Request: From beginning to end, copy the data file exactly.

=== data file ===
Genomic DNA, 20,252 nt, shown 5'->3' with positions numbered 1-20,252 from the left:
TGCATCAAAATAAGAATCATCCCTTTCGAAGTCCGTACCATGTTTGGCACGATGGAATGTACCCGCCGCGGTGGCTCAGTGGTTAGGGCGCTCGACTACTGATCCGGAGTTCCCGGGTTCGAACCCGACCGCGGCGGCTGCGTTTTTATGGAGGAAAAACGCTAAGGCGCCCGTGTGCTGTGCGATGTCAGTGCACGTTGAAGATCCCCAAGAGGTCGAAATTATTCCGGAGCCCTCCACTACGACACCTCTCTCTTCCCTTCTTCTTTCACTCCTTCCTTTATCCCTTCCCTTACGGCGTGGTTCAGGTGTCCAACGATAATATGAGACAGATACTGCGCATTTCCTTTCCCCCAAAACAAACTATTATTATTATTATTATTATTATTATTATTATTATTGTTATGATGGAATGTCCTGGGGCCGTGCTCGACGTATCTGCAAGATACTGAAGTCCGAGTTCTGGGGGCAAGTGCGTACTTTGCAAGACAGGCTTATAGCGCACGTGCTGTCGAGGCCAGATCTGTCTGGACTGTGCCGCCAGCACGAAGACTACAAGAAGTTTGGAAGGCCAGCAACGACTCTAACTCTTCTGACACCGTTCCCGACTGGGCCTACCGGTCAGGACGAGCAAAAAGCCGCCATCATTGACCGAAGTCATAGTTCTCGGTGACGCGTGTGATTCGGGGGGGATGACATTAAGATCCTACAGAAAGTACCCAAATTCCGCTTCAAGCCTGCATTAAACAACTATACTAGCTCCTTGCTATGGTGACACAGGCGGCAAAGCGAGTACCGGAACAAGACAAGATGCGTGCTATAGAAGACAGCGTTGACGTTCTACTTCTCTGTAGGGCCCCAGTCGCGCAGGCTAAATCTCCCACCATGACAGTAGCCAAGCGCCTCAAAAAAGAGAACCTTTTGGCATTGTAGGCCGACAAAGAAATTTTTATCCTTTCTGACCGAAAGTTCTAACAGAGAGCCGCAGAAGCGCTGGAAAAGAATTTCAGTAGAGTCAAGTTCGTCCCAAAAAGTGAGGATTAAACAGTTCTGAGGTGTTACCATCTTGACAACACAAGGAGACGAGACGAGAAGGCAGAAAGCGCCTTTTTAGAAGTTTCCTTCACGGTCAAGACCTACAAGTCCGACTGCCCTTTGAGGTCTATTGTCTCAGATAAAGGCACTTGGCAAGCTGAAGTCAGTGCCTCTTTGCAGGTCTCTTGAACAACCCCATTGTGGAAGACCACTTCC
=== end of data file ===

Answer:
Genomic DNA, 20,252 nt, shown 5'->3' with positions numbered 1-20,252 from the left:
TGCATCAAAATAAGAATCATCCCTTTCGAAGTCCGTACCATGTTTGGCACGATGGAATGTACCCGCCGCGGTGGCTCAGTGGTTAGGGCGCTCGACTACTGATCCGGAGTTCCCGGGTTCGAACCCGACCGCGGCGGCTGCGTTTTTATGGAGGAAAAACGCTAAGGCGCCCGTGTGCTGTGCGATGTCAGTGCACGTTGAAGATCCCCAAGAGGTCGAAATTATTCCGGAGCCCTCCACTACGACACCTCTCTCTTCCCTTCTTCTTTCACTCCTTCCTTTATCCCTTCCCTTACGGCGTGGTTCAGGTGTCCAACGATAATATGAGACAGATACTGCGCATTTCCTTTCCCCCAAAACAAACTATTATTATTATTATTATTATTATTATTATTATTATTGTTATGATGGAATGTCCTGGGGCCGTGCTCGACGTATCTGCAAGATACTGAAGTCCGAGTTCTGGGGGCAAGTGCGTACTTTGCAAGACAGGCTTATAGCGCACGTGCTGTCGAGGCCAGATCTGTCTGGACTGTGCCGCCAGCACGAAGACTACAAGAAGTTTGGAAGGCCAGCAACGACTCTAACTCTTCTGACACCGTTCCCGACTGGGCCTACCGGTCAGGACGAGCAAAAAGCCGCCATCATTGACCGAAGTCATAGTTCTCGGTGACGCGTGTGATTCGGGGGGGATGACATTAAGATCCTACAGAAAGTACCCAAATTCCGCTTCAAGCCTGCATTAAACAACTATACTAGCTCCTTGCTATGGTGACACAGGCGGCAAAGCGAGTACCGGAACAAGACAAGATGCGTGCTATAGAAGACAGCGTTGACGTTCTACTTCTCTGTAGGGCCCCAGTCGCGCAGGCTAAATCTCCCACCATGACAGTAGCCAAGCGCCTCAAAAAAGAGAACCTTTTGGCATTGTAGGCCGACAAAGAAATTTTTATCCTTTCTGACCGAAAGTTCTAACAGAGAGCCGCAGAAGCGCTGGAAAAGAATTTCAGTAGAGTCAAGTTCGTCCCAAAAAGTGAGGATTAAACAGTTCTGAGGTGTTACCATCTTGACAACACAAGGAGACGAGACGAGAAGGCAGAAAGCGCCTTTTTAGAAGTTTCCTTCACGGTCAAGACCTACAAGTCCGACTGCCCTTTGAGGTCTATTGTCTCAGATAAAGGCACTTGGCAAGCTGAAGTCAGTGCCTCTTTGCAGGTCTCTTGAACAACCCCATTGTGGAAGACCACTTCC